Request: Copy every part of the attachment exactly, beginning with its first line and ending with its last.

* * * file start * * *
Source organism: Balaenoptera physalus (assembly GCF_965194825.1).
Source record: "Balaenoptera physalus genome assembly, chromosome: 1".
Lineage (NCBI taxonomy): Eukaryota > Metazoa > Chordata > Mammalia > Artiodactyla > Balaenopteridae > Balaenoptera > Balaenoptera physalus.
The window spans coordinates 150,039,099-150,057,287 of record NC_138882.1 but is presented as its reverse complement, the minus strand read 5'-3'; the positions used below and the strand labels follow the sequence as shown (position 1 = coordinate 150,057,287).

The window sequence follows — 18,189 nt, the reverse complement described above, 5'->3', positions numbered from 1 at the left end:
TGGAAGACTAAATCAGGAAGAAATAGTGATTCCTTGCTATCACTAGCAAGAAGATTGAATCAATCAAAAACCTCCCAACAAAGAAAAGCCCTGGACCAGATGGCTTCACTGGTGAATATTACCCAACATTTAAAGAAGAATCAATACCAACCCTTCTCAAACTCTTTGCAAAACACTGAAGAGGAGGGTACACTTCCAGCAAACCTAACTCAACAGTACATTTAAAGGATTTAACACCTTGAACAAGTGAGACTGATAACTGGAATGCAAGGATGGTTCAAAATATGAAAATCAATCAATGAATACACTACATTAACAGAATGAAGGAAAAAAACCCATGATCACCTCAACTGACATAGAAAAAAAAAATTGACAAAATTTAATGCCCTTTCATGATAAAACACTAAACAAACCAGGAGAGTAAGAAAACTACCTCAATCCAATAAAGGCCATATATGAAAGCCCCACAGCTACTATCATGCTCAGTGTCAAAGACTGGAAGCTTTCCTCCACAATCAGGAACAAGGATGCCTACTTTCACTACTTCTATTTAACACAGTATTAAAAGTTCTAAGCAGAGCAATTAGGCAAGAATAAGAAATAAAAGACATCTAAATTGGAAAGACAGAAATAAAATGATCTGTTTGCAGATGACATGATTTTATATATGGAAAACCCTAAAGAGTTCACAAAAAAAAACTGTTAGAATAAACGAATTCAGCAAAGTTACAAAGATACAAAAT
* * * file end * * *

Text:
Source organism: Balaenoptera physalus (assembly GCF_965194825.1).
Source record: "Balaenoptera physalus genome assembly, chromosome: 1".
Lineage (NCBI taxonomy): Eukaryota > Metazoa > Chordata > Mammalia > Artiodactyla > Balaenopteridae > Balaenoptera > Balaenoptera physalus.
The window spans coordinates 150,039,099-150,057,287 of record NC_138882.1 but is presented as its reverse complement, the minus strand read 5'-3'; the positions used below and the strand labels follow the sequence as shown (position 1 = coordinate 150,057,287).

The window sequence follows — 18,189 nt, the reverse complement described above, 5'->3', positions numbered from 1 at the left end:
TGGAAGACTAAATCAGGAAGAAATAGTGATTCCTTGCTATCACTAGCAAGAAGATTGAATCAATCAAAAACCTCCCAACAAAGAAAAGCCCTGGACCAGATGGCTTCACTGGTGAATATTACCCAACATTTAAAGAAGAATCAATACCAACCCTTCTCAAACTCTTTGCAAAACACTGAAGAGGAGGGTACACTTCCAGCAAACCTAACTCAACAGTACATTTAAAGGATTTAACACCTTGAACAAGTGAGACTGATAACTGGAATGCAAGGATGGTTCAAAATATGAAAATCAATCAATGAATACACTACATTAACAGAATGAAGGAAAAAAACCCATGATCACCTCAACTGACATAGAAAAAAAAAATTGACAAAATTTAATGCCCTTTCATGATAAAACACTAAACAAACCAGGAGAGTAAGAAAACTACCTCAATCCAATAAAGGCCATATATGAAAGCCCCACAGCTACTATCATGCTCAGTGTCAAAGACTGGAAGCTTTCCTCCACAATCAGGAACAAGGATGCCTACTTTCACTACTTCTATTTAACACAGTATTAAAAGTTCTAAGCAGAGCAATTAGGCAAGAATAAGAAATAAAAGACATCTAAATTGGAAAGACAGAAATAAAATGATCTGTTTGCAGATGACATGATTTTATATATGGAAAACCCTAAAGAGTTCACAAAAAAAAACTGTTAGAATAAACGAATTCAGCAAAGTTACAAAGATACAAAAT